Viewof a Jarrrrring Event!

Friday January 9th - Somewhereover Ohio.
I’m flying to Indianapolis, Indiana to attend the winterversion of the semi-annual Fruit Jar Show and Get-Together,sponsored by the Midwest Antique Fruit Jar and Bottle Club.It’s been five years since I last attended and I’mthinking about how it may have changed. Would the show stillattract dealer/collectors from across the entire country? Wouldthe traditional Saturday ‘room hopping’ be asintense?

Part ofthe over 100 collectors who attended the Saturday afternoon FruitJar Get-Together, Show and Tell, and Auction

The show advertisement was inviting, ‘two days crammedfull of exciting events! Come for our Saturday activities andSunday show’. Inviting indeed, reading theadvertisement conjured up old memories of past Indy Shows Iattended.
Like, one year arriving late on a Saturday afternoon, catchingthe end of the fruit jar get-together / show and tell, and seeingon the table, not one, but two, early 1800’s salt-glazestoneware wax seal jars which used to contain ‘pickledoyster’. They were the first I’d ever seen.
Setting up in my room Saturday evening with bottles and a fewjars, and having Roy Brown, one by one take the jars to otherrooms, bringing back money in return.
Anxiously waiting for a collector from Southern Illinois toarrive just before the show opened because a prior phone calltold me he was bringing in a GII-11,
Eagle/Cornucopia in YELLOW-AMBERto look at.
Spending several hours one Saturday afternoon in Alex Kerr’sroom listening as Alex tells of target ball collecting and trapshooting. And how he was able to find a long forgotten shootingrange out in the desert, where from the broken shards was able topiece together a target ball that to this day no one has everseen.
Fond memories, but would it be the same?

Part ofJim Hall's sales table. Jim always has a good selection ofbottles and flasks, but no jars.

I was brought back to reality by the landing gear of our Fokker100 bouncing onto the runway, bringing to an end the two hourflight from Philadelphia.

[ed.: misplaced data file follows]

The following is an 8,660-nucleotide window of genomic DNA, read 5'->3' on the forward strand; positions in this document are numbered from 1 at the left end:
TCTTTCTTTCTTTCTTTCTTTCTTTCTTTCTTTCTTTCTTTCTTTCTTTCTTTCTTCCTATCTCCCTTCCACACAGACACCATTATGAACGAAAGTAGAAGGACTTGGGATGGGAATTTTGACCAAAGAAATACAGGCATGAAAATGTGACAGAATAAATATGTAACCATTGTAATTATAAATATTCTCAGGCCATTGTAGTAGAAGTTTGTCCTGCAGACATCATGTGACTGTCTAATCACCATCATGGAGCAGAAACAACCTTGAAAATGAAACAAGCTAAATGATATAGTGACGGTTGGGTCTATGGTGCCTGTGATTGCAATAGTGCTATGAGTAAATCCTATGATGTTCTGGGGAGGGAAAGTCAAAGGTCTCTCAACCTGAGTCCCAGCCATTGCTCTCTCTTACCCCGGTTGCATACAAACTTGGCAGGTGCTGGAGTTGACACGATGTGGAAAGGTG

A quick spin through baggage claim, followed by a 20 minute taxiride, and I arrive at the Ramada Inn East, home for the next fewdays.
Although it is only about 1 p.m. on Friday, the activity hadbegun. I quickly set on top of my rooms television the 12 bottlesI’ve brought along to sell, then opted for cruising up anddown the three hallways looking for open doors and things to buy.The hotel assigned three hallways of rooms, all on the firstfloor, for the ‘fruit jar collectors’. I soon stumbleinto the room of Jerry McCann, who informs me that “Igot here Thursday, and a few people had room set-up’s in theevening’, but most will be arriving today.” Jerrypublishes the ‘Fruit Jar Annual’, and mailsout periodic jar lists to his buyers. Jerry was correct as allthroughout the day fruit jars, (and a few bottles), were hauledfrom vehicles into waiting rooms. unpacked and put up on display.Remember this is only Friday, the ‘official’show started Sunday morning.
Label Space columnist, Tom Caniff and wife Deena, have a roomfull of jars, as does Don ‘Mr. Mason’ Burkett.I meet Bob Glover in the hallway, he’s part of a group ofjar collectors who have traveled from California to attend. LarryMunson from Shelby, Montana is here, as is John Vander Schouwfrom Bradenton, Florida. I see target ball and fruit jar guruAlex Kerr talking to George McConnall and Bob Tompkins from NewJersey. About a month earlier George sold to an Ohio collectorwhat was by many considered to be one of the finest collectionsof jars ever assembled. But George was still here at Indy, eventhough he no longer collected jars, “I come to meet myfriends”, George exclaimed, “that’s the